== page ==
Fewer than 1 percent of the 30 million people in the United States who think they have a penicillin allergy actually do, researchers predicted in a study published Oct. 23 in the journal Open Forum Infectious Diseases.
Christopher Bland, a clinical associate professor at the University of Georgia College of Pharmacy, said people often confuse a one-time side effect with an allergic reaction. Research shows that half of the people who experienced an allergic reaction don’t show evidence of an allergy five years later. After 10 years, that number jumped to 80 percent.
Penicillin remains the most effective and low-cost antibiotic available with the fewest side effects. Allergy specialists can test patients for a penicillin allergy, but the procedure is costly, and many hospitals don’t employ trained allergists. Bland and Bruce Jones, an infectious diseases clinical pharmacy specialist at St. Joseph’s/Candler Health System in Savannah, Ga., devised a simple program that begins with a one-page questionnaire. In a different study, researchers discovered the questionnaire alone could reduce the number of people who think they have a penicillin allergy by 20 percent. A follow-up skin test administered by a nurse showed that 90 out of 100 patients with a penicillin allergy listed on their medical record showed no allergy.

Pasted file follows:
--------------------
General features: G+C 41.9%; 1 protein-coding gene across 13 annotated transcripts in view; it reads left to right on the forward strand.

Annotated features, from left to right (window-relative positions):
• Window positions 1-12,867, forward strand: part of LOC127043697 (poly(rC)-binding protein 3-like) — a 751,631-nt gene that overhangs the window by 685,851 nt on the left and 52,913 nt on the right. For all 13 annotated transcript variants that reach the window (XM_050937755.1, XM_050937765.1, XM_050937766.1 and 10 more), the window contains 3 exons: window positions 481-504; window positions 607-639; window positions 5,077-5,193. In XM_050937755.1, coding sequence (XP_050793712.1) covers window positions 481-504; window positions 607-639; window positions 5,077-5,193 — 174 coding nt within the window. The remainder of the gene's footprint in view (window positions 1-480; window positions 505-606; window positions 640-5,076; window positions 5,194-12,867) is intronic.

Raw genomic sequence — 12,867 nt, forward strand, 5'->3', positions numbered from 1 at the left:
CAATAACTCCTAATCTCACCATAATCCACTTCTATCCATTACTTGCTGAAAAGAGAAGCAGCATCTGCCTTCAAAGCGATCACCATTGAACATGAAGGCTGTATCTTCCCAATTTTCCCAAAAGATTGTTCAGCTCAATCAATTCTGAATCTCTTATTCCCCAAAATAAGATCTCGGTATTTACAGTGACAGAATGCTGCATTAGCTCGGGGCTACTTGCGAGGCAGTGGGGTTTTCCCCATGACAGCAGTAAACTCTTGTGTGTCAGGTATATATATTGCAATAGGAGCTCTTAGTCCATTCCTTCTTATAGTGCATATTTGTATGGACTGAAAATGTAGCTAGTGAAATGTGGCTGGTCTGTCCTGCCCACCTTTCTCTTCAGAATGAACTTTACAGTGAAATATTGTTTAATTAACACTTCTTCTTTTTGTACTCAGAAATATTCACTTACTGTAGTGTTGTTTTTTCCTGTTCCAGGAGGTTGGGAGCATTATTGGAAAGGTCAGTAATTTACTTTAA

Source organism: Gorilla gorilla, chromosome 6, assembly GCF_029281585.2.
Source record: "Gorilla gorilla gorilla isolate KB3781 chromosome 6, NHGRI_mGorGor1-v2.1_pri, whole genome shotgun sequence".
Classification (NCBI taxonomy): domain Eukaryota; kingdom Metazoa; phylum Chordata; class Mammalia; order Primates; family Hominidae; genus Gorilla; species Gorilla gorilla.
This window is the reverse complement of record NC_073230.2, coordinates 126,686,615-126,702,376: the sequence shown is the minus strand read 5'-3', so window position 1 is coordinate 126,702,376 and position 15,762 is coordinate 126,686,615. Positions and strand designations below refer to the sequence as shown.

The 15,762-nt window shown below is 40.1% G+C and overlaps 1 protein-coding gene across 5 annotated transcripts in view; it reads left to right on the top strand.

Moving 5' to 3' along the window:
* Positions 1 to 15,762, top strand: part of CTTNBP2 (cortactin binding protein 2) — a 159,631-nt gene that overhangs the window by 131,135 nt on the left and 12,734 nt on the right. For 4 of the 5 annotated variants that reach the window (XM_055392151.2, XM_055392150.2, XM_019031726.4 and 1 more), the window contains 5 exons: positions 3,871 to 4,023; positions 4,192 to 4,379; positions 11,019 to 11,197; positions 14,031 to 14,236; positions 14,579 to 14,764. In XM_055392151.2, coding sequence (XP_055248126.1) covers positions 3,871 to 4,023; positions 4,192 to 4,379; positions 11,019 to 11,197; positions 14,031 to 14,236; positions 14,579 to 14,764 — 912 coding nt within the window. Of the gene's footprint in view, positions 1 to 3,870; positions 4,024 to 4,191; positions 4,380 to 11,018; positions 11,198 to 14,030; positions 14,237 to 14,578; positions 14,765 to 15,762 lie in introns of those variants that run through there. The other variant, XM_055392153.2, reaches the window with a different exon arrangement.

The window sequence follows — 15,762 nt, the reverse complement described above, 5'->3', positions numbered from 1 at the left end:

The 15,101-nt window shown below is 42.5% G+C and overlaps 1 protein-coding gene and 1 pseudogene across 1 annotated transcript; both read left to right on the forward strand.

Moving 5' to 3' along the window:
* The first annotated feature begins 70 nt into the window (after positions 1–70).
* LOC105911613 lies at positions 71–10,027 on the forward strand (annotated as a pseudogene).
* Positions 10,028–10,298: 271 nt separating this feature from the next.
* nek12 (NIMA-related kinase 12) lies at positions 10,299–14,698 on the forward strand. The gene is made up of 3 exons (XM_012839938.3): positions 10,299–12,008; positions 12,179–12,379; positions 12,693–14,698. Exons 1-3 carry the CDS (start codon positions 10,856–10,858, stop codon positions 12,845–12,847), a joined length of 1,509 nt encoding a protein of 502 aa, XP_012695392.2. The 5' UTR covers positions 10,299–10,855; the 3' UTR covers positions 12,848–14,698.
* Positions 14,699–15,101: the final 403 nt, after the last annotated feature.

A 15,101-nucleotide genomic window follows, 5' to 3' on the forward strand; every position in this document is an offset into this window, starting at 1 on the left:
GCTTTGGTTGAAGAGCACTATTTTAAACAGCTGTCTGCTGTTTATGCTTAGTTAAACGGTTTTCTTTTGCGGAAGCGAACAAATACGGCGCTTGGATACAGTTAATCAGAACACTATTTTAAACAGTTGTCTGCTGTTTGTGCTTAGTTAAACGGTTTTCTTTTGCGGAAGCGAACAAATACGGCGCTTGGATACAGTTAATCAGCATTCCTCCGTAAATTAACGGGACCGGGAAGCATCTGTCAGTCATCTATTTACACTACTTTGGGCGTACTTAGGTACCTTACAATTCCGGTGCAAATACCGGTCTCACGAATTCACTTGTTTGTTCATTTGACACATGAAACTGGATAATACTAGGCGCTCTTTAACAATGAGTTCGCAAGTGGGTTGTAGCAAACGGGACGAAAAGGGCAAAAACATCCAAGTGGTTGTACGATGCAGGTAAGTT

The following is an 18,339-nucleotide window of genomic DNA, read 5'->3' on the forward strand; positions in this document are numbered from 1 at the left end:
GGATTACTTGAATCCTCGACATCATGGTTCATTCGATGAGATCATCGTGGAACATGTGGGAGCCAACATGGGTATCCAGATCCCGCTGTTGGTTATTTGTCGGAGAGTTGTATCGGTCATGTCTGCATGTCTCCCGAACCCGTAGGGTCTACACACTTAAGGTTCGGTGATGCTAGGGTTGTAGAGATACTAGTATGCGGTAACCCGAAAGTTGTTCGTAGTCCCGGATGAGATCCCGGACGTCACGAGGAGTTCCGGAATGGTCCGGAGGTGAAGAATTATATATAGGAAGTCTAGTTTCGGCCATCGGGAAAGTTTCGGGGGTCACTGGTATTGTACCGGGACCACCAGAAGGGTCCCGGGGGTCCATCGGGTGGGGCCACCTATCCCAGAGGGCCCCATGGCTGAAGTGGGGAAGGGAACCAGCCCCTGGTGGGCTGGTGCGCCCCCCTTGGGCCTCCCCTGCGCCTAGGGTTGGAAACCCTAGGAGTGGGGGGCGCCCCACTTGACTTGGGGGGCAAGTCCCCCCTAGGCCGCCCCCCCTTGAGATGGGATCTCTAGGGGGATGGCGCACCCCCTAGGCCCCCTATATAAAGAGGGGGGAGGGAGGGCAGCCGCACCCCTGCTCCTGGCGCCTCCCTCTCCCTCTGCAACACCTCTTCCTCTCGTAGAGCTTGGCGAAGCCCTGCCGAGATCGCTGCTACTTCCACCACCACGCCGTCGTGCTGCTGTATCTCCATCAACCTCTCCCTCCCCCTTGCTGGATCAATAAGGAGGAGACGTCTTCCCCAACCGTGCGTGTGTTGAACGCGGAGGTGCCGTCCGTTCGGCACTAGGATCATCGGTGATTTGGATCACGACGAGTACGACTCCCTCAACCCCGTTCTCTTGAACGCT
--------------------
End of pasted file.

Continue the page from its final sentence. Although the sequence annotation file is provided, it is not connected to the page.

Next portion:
Researchers are working with more than 50 hospitals throughout the country to implement their assessments. “Our team is on a mission right now,” Bland said. “Our goal is that every penicillin allergy is questioned and reconciled, with most coming off medical records and allowing patients to get the best antibiotic for their particular infection, which is often a penicillin.” —J.B.